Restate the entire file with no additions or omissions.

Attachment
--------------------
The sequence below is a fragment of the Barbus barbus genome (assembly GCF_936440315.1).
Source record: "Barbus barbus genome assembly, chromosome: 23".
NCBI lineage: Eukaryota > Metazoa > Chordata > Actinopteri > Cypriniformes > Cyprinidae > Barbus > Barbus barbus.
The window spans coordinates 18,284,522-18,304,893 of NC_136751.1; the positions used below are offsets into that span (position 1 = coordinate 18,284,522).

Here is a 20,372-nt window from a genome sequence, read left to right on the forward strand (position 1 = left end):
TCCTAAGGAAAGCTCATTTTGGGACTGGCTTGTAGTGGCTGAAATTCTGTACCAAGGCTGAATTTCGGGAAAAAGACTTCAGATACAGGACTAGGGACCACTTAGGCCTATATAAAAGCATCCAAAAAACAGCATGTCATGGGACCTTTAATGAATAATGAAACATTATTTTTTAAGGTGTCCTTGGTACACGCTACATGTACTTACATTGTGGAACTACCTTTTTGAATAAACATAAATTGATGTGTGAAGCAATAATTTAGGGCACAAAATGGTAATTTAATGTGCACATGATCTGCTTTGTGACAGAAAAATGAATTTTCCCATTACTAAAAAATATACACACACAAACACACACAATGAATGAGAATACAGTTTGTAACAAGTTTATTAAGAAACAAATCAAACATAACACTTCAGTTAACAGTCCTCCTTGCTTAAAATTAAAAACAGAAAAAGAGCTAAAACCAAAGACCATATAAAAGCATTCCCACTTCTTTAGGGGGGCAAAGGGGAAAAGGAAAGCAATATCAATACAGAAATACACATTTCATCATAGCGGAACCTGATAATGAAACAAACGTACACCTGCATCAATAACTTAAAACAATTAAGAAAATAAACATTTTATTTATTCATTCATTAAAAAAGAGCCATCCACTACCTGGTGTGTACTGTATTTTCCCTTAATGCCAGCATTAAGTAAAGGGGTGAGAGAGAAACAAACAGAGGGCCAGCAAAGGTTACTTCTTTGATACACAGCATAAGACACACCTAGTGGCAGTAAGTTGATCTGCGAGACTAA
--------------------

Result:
The sequence below is a fragment of the Barbus barbus genome (assembly GCF_936440315.1).
Source record: "Barbus barbus genome assembly, chromosome: 23".
NCBI lineage: Eukaryota > Metazoa > Chordata > Actinopteri > Cypriniformes > Cyprinidae > Barbus > Barbus barbus.
The window spans coordinates 18,284,522-18,304,893 of NC_136751.1; the positions used below are offsets into that span (position 1 = coordinate 18,284,522).

Here is a 20,372-nt window from a genome sequence, read left to right on the forward strand (position 1 = left end):
TCCTAAGGAAAGCTCATTTTGGGACTGGCTTGTAGTGGCTGAAATTCTGTACCAAGGCTGAATTTCGGGAAAAAGACTTCAGATACAGGACTAGGGACCACTTAGGCCTATATAAAAGCATCCAAAAAACAGCATGTCATGGGACCTTTAATGAATAATGAAACATTATTTTTTAAGGTGTCCTTGGTACACGCTACATGTACTTACATTGTGGAACTACCTTTTTGAATAAACATAAATTGATGTGTGAAGCAATAATTTAGGGCACAAAATGGTAATTTAATGTGCACATGATCTGCTTTGTGACAGAAAAATGAATTTTCCCATTACTAAAAAATATACACACACAAACACACACAATGAATGAGAATACAGTTTGTAACAAGTTTATTAAGAAACAAATCAAACATAACACTTCAGTTAACAGTCCTCCTTGCTTAAAATTAAAAACAGAAAAAGAGCTAAAACCAAAGACCATATAAAAGCATTCCCACTTCTTTAGGGGGGCAAAGGGGAAAAGGAAAGCAATATCAATACAGAAATACACATTTCATCATAGCGGAACCTGATAATGAAACAAACGTACACCTGCATCAATAACTTAAAACAATTAAGAAAATAAACATTTTATTTATTCATTCATTAAAAAAGAGCCATCCACTACCTGGTGTGTACTGTATTTTCCCTTAATGCCAGCATTAAGTAAAGGGGTGAGAGAGAAACAAACAGAGGGCCAGCAAAGGTTACTTCTTTGATACACAGCATAAGACACACCTAGTGGCAGTAAGTTGATCTGCGAGACTAA